"a course, especially a fixed course of study at a college, university, or school," 1824, from a Modern Latin transferred use of classical Latin curriculum "a running, course, career" (also "a fast chariot, racing car"), from currere "to run" (from PIE root *kers- "to run"). Used in English as a Latin word since 1630s at Scottish universities.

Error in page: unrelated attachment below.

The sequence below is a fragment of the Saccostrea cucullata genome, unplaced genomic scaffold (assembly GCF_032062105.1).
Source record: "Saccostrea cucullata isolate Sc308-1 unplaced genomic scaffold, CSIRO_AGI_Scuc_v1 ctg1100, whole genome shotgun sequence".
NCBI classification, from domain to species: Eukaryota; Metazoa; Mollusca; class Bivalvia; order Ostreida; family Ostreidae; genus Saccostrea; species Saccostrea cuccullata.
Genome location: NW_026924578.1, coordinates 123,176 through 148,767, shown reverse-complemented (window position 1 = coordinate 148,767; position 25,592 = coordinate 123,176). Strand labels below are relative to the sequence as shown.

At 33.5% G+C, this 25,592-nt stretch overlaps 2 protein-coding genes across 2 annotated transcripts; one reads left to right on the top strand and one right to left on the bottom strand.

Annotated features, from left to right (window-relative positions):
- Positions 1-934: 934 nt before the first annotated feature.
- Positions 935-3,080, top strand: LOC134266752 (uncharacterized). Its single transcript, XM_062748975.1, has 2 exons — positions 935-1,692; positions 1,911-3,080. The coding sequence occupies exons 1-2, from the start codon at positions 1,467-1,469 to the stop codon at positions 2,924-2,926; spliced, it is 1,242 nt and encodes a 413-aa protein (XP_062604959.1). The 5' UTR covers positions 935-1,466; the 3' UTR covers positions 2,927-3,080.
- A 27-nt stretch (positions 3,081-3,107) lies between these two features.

late 14c., "of or manifesting life," from Latin vitalis "of or belonging to life," from vita "life," related to vivere "to live," from PIE root *gwei- "to live." The sense of "necessary or important" is from 1610s, via the notion of "essential to life" (late 15c.). Vital capacity recorded from 1852. Related: Vitally.